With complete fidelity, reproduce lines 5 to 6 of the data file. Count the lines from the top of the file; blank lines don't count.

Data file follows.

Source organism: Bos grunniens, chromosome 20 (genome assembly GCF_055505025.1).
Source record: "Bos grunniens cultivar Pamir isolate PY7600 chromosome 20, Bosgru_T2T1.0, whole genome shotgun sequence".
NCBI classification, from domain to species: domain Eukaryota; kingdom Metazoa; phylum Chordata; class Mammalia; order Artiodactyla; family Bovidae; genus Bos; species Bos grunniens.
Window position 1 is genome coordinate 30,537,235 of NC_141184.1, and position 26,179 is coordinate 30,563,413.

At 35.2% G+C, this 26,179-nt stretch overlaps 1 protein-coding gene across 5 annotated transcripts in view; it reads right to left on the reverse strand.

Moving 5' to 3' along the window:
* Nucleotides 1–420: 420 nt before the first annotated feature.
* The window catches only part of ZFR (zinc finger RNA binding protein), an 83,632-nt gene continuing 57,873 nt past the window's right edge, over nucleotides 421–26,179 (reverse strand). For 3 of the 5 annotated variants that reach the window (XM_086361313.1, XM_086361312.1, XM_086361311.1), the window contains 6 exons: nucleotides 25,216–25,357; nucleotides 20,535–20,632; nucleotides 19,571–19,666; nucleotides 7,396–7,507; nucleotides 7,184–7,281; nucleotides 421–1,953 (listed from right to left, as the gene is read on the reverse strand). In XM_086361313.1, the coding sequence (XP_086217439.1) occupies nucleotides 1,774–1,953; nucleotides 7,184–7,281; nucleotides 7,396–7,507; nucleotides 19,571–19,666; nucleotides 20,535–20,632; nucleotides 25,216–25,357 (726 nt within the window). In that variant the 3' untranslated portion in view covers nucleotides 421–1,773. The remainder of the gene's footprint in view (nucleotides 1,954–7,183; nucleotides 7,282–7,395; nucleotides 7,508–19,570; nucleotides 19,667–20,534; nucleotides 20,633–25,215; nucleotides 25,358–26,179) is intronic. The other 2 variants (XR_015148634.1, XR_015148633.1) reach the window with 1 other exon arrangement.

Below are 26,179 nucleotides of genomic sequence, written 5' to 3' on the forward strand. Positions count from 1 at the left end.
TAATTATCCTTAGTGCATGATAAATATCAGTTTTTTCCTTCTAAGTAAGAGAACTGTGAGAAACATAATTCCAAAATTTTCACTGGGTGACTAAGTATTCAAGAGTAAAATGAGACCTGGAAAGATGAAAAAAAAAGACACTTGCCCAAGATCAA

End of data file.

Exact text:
At 35.2% G+C, this 26,179-nt stretch overlaps 1 protein-coding gene across 5 annotated transcripts in view; it reads right to left on the reverse strand.

Moving 5' to 3' along the window: